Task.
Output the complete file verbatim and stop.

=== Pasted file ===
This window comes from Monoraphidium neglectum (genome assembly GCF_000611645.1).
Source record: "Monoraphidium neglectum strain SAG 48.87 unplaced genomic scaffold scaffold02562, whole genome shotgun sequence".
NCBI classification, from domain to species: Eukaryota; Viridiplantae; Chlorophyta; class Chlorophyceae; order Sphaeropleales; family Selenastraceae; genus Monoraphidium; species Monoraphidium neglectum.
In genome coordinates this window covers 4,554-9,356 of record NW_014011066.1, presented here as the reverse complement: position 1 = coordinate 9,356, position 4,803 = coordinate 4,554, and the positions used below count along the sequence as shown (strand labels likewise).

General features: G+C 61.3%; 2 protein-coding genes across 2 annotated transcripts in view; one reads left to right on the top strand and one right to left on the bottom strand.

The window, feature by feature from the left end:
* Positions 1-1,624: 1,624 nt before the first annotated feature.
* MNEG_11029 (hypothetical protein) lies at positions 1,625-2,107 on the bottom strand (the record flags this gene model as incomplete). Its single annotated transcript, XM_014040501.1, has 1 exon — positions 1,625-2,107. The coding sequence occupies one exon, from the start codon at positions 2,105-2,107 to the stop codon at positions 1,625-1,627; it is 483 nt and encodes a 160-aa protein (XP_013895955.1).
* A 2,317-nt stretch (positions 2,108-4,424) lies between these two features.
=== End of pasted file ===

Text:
This window comes from Monoraphidium neglectum (genome assembly GCF_000611645.1).
Source record: "Monoraphidium neglectum strain SAG 48.87 unplaced genomic scaffold scaffold02562, whole genome shotgun sequence".
NCBI classification, from domain to species: Eukaryota; Viridiplantae; Chlorophyta; class Chlorophyceae; order Sphaeropleales; family Selenastraceae; genus Monoraphidium; species Monoraphidium neglectum.
In genome coordinates this window covers 4,554-9,356 of record NW_014011066.1, presented here as the reverse complement: position 1 = coordinate 9,356, position 4,803 = coordinate 4,554, and the positions used below count along the sequence as shown (strand labels likewise).

General features: G+C 61.3%; 2 protein-coding genes across 2 annotated transcripts in view; one reads left to right on the top strand and one right to left on the bottom strand.

The window, feature by feature from the left end:
* Positions 1-1,624: 1,624 nt before the first annotated feature.
* MNEG_11029 (hypothetical protein) lies at positions 1,625-2,107 on the bottom strand (the record flags this gene model as incomplete). Its single annotated transcript, XM_014040501.1, has 1 exon — positions 1,625-2,107. The coding sequence occupies one exon, from the start codon at positions 2,105-2,107 to the stop codon at positions 1,625-1,627; it is 483 nt and encodes a 160-aa protein (XP_013895955.1).
* A 2,317-nt stretch (positions 2,108-4,424) lies between these two features.